I understand the principles of recycling. I know it’s for the greater good. And I know that by doing our recycling that we are making the world a better place in the long term. BLAH BLAH BLAH. But it’s not always that easy to do, is it?
I live in a block of flats in East London. Within our complex are four different apartment buidings, and we all share a number of wheelie bins. Some are for recycled rubbish, others for generic rubbish. But do you know what the binmen do when someone puts non-recyclables in the recycling bins? They slap a sticker on it which says ‘contaminated’, and they refuse to take it away.
Of course if this was a small wheelie bin for a single household then this makes sense. You’ve either made a genuine mistake or you took a gamble, dumped some unwashed plastic ready meal box in the wrong bin and you’ve been caught out. But when you’ve got one of those wheelie bins that’s the size of a skip and you share it with around a hundred other people, how are you meant to control any potential contamination?!? YOU CAN’T!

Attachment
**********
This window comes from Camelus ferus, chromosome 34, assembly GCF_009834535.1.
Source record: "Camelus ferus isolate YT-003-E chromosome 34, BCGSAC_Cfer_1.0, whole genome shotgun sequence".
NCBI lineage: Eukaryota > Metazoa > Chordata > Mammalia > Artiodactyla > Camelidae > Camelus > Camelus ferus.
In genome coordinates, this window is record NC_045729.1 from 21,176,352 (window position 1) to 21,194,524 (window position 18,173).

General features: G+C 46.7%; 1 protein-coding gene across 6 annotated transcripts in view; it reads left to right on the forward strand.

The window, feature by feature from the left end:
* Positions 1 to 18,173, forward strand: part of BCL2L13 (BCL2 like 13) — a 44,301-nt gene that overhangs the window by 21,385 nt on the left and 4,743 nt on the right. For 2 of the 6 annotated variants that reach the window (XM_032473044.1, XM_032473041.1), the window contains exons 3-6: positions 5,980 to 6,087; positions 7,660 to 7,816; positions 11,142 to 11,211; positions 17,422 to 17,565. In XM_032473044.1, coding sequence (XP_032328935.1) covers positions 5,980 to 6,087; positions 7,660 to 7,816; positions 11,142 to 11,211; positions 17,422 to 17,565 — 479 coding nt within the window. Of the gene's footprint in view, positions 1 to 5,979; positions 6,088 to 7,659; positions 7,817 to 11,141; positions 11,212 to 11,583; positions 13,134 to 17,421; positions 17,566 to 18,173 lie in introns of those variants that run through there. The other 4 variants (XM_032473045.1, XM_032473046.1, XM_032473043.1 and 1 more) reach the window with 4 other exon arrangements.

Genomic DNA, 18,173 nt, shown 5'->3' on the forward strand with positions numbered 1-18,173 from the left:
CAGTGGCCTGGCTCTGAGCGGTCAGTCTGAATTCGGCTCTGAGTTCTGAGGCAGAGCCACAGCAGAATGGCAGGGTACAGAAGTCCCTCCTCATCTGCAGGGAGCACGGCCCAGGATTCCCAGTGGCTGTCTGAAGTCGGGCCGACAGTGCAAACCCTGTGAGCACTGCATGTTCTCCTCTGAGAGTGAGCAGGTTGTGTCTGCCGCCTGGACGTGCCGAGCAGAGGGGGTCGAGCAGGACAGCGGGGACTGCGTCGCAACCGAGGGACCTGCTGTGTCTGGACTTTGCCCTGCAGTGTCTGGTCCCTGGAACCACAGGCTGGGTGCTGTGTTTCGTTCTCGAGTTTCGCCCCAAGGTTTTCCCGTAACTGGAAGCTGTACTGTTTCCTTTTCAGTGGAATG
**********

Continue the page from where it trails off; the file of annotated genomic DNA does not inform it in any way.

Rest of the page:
Recently one of our recycling bins got contaminated. The bin men popped a sticker on the offending object and refused to empty it. The bin area was so over-run with rubbish that rats from other London boroughs were moving in because they’d heard stories of the fabulous treats on offer. And what are we meant to do in this situation? No one is going to jump into a massive bin and rifle through shit looking for something that should be in the bin opposite.
Four weeks later the bin men took it away. And what had they proved? It was still contaminated, nothing had changed in that respect. They’d made our lives slightly miserable for a few weeks each time we deposited our rubbish. And they’d dfeinitely cheered up the rodent population of the capital. Hmmm… what else? Oh yeah, they’d proven themselves to be utter cunts by sticking to a policy that only suits certain situations. Nearly forgot about that, didn’t I?